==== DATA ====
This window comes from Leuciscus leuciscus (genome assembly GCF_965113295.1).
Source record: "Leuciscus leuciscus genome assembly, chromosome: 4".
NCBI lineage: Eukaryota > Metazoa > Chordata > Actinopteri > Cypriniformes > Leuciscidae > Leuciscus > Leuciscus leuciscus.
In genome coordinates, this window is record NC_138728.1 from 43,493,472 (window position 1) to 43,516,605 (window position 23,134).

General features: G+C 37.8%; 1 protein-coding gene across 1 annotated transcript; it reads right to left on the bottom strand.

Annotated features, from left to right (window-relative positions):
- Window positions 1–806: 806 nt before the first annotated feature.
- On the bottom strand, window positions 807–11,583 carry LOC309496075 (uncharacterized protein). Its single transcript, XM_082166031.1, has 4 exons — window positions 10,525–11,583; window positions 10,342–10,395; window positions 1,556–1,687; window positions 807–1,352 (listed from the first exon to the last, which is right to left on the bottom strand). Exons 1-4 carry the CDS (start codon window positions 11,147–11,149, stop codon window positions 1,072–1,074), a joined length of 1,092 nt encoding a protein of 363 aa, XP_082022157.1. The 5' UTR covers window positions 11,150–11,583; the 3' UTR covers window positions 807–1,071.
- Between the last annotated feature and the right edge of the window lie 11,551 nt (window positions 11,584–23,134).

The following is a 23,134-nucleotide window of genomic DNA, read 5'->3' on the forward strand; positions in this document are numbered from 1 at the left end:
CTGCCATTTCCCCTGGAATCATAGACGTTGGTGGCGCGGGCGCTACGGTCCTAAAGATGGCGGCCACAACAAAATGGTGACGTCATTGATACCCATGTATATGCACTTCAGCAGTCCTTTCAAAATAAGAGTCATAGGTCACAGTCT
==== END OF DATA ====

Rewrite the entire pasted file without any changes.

This window comes from Leuciscus leuciscus (genome assembly GCF_965113295.1).
Source record: "Leuciscus leuciscus genome assembly, chromosome: 4".
NCBI lineage: Eukaryota > Metazoa > Chordata > Actinopteri > Cypriniformes > Leuciscidae > Leuciscus > Leuciscus leuciscus.
In genome coordinates, this window is record NC_138728.1 from 43,493,472 (window position 1) to 43,516,605 (window position 23,134).

General features: G+C 37.8%; 1 protein-coding gene across 1 annotated transcript; it reads right to left on the bottom strand.

Annotated features, from left to right (window-relative positions):
- Window positions 1–806: 806 nt before the first annotated feature.
- On the bottom strand, window positions 807–11,583 carry LOC309496075 (uncharacterized protein). Its single transcript, XM_082166031.1, has 4 exons — window positions 10,525–11,583; window positions 10,342–10,395; window positions 1,556–1,687; window positions 807–1,352 (listed from the first exon to the last, which is right to left on the bottom strand). Exons 1-4 carry the CDS (start codon window positions 11,147–11,149, stop codon window positions 1,072–1,074), a joined length of 1,092 nt encoding a protein of 363 aa, XP_082022157.1. The 5' UTR covers window positions 11,150–11,583; the 3' UTR covers window positions 807–1,071.
- Between the last annotated feature and the right edge of the window lie 11,551 nt (window positions 11,584–23,134).

The following is a 23,134-nucleotide window of genomic DNA, read 5'->3' on the forward strand; positions in this document are numbered from 1 at the left end:
CTGCCATTTCCCCTGGAATCATAGACGTTGGTGGCGCGGGCGCTACGGTCCTAAAGATGGCGGCCACAACAAAATGGTGACGTCATTGATACCCATGTATATGCACTTCAGCAGTCCTTTCAAAATAAGAGTCATAGGTCACAGTCT